Category Archives: Leopard, The

The Leopard: Read from July 23 to August 02, 2014

This is one of the most beautiful novels I’ve ever read and it’s also somewhat unnerving because of how often it forces you to confront your own life, your past, and your mortality. Each time the Prince recalls his past or observes the world he currently lives in, I felt myself having to take a deep breath and press on towards what I knew was going to be some vaguely uncomfortable realizations about what it means to get older.

I kept thinking about King Lear as the novel went on, however, where Lear set in motion the engine of his demise by dividing up his kingdom, the Prince here is at the mercy of the times. He lives in a world – Sicily – that instead of being divided and carved up is in the throes of consolidation. Sicily’s unique identity, and thus the Prince’s, is being taken from him and being absorbed. And he’s powerless to do anything about it.

So in a way his story hits even closer to home than Lear’s because of how little control even a powerful man like Prince Fabrizio has over the events around him. And some of this lack of control is not always external, but internal as well. Though a large, powerful man, he’s also a little lazy, and not as smart as he would like. He never seemed able to really manage his estate and solved his problems by selling off tracts of land when he got in a bind. Slowly he whittled his own life away.

Yet it’s not all sad, either. He seems like a man who, though he doesn’t believe it, really did live a full life. He may have spent most of it being indulgent and not working towards any greater good for society, but he did at least enjoy his life, unlike his daughter who realizes much to late she spent her life believing something that was not true – just like her relics.

And when the Prince dies we never get these sense he wasted his life, rather he just wasn’t able to hang onto it. And who can, really? Some families may have long branches that extend for generations, but the tree eventually dies. And what can we do when we are confronted with the fact that life will get away from us all? Well we could try to enjoy it, we could be more like the Prince’s dog, Bendicò, that mischievous doggy who even long after death manages to give one last taste of playfulness about him.

There is no optimistic or pessimistic message here. The novel has no answers, it only explores a life and what it means to confront your own life. That’s why I found it vaguely unsettling at times because these are thoughts I’m not eager to spend much (or any) time dwelling on – better to just live than think about living. Yet there will come a time where everyone has to look honestly at their own life and reckon with their own sense of worthwhile. And we shouldn’t worry so much about the past or about events around us we cannot control, the world is going to change if we like it or not no matter how much we are able to control.

Yet hopefully we’ll be remembered even just a little bit, even if it is just in a small way, the way the image of the leopard is worn by the priest at the end of the novel who carts away the useless old relics.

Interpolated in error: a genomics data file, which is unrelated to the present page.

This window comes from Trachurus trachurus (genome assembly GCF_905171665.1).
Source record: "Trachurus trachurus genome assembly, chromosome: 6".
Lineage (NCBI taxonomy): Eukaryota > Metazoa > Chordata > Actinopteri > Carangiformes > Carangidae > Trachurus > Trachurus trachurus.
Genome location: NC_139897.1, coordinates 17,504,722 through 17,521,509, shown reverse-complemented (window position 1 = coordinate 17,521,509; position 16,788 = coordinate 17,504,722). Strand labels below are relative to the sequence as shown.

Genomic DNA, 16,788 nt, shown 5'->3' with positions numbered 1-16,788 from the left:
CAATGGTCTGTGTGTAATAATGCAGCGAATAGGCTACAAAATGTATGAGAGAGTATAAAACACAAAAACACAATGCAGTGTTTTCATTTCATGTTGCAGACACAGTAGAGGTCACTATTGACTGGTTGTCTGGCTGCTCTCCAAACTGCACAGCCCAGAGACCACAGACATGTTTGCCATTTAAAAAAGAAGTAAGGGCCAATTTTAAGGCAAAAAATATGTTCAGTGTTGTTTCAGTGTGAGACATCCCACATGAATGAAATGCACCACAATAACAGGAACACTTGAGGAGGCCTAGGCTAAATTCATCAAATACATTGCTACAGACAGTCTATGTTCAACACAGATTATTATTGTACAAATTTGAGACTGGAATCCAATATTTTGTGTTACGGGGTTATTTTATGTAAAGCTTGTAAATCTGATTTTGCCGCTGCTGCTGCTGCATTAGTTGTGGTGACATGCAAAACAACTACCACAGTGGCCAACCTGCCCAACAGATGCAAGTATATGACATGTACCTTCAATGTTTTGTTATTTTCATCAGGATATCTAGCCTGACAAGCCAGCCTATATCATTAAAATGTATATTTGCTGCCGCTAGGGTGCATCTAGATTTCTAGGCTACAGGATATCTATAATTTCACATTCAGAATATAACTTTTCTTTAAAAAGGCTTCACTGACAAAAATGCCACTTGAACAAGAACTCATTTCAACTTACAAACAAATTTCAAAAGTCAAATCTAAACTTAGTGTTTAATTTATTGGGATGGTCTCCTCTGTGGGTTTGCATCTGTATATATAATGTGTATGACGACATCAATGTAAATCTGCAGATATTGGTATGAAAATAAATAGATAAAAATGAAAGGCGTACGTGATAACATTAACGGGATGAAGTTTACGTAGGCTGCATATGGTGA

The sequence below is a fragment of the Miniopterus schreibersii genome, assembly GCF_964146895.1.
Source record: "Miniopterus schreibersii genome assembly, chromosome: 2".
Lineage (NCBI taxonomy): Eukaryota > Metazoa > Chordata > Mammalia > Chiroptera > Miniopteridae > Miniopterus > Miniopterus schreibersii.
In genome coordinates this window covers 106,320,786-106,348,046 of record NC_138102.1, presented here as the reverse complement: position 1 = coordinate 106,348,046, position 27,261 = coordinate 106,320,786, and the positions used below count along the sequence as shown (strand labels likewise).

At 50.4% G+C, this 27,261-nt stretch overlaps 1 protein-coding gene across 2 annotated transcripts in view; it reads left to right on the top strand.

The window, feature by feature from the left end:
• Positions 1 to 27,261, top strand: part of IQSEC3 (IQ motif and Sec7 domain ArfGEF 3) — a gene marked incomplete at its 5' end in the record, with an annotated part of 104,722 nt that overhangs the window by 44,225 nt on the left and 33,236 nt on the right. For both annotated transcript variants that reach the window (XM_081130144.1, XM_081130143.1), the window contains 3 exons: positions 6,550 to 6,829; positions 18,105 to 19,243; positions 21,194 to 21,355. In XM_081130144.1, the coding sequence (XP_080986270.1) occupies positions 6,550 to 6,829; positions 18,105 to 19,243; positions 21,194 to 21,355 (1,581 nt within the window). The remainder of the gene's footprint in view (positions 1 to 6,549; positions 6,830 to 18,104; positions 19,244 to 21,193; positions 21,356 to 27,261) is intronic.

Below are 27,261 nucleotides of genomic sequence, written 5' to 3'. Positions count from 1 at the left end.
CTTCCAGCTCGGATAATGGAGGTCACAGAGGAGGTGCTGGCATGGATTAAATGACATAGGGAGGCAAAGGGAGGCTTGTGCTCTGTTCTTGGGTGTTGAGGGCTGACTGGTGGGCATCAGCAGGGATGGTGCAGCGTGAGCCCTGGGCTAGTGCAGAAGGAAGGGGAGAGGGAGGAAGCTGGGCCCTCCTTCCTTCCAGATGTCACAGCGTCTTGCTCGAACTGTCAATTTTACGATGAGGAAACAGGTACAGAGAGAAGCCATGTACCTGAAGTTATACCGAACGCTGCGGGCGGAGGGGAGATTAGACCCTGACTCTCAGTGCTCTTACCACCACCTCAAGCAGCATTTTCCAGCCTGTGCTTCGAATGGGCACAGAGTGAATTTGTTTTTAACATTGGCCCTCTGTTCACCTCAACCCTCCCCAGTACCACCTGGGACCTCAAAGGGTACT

91% done with The Leopard

The death scene is quite remarkable – the images of water and the sea crashing over.

This reminds me so much of King Lear, except that instead of him giving up his power, he’s seen it slowly ebb away through events he was either not smart enough, powerful enough, or willing enough to stop.

So sad as he thinks that of 73 years his math adds up to only 2 years of real living, 3 tops. Yet it’s not bitter, either.

75% done with The Leopard

What I’m enjoying about the novel is the level of complexity in the characters. While there does seem to be an attempt at making a point about society, the characters are well drawn to make those themes and ideas more obscure and open to interpretation.

On the one hand he talks about how nothing changes, but we do see change, mostly religious and towards atheists. A Jesuit defending the rich? Is nothing sacred?

66% done with The Leopard

“… the sin which we Sicilians never forgive is simply that of ‘doing’ at all.”

The Prince is at a very specific age where he’s young enough to be physically imposing, yet old enough to not care anymore about using his energy. He knows what the direction the river is flowing so why bother fighting against it. He sees clearly what a young man can’t and he knows he can’t change anything

Is it cynical or realist?

47% done with The Leopard

So much imagery of violent death and even putrefaction amid beauty. The Prince sees the world as only a man his age can see it: with death and decomposition nibbling about the edges of all life.

And then there is the futility of politics. Even a man of his power (even waning as it is) is at best just one vote and at worse that one vote can be changed by whoever wants it changed

He’s feeling life getting away

30% done with The Leopard

You can feel how hot it is, how dusty the road is, how unrelenting the sun is. It’s oppressive. The hot imagery is contrasted with the Don getting out of the bath, the priest seeing his body, and the water flowing off of him like all the famous European rivers.

From the very beginning I’ve sympathized with the Don who is so conscience of his dwindling power and each day’s loss of prestige. He’s old now.

10% done with The Leopard

If I didn’t know any better I would have assumed the book had been written not long after the events that take place. The novel feels authentic in its setting and time, the main character, Don Fabrizio Corbera, feels genuine, as if he stepped right out of a troubled 19th century.

I love the attention to detail: the dead soldier under the lemon tree, Bendicò, the desert that looks like a castle.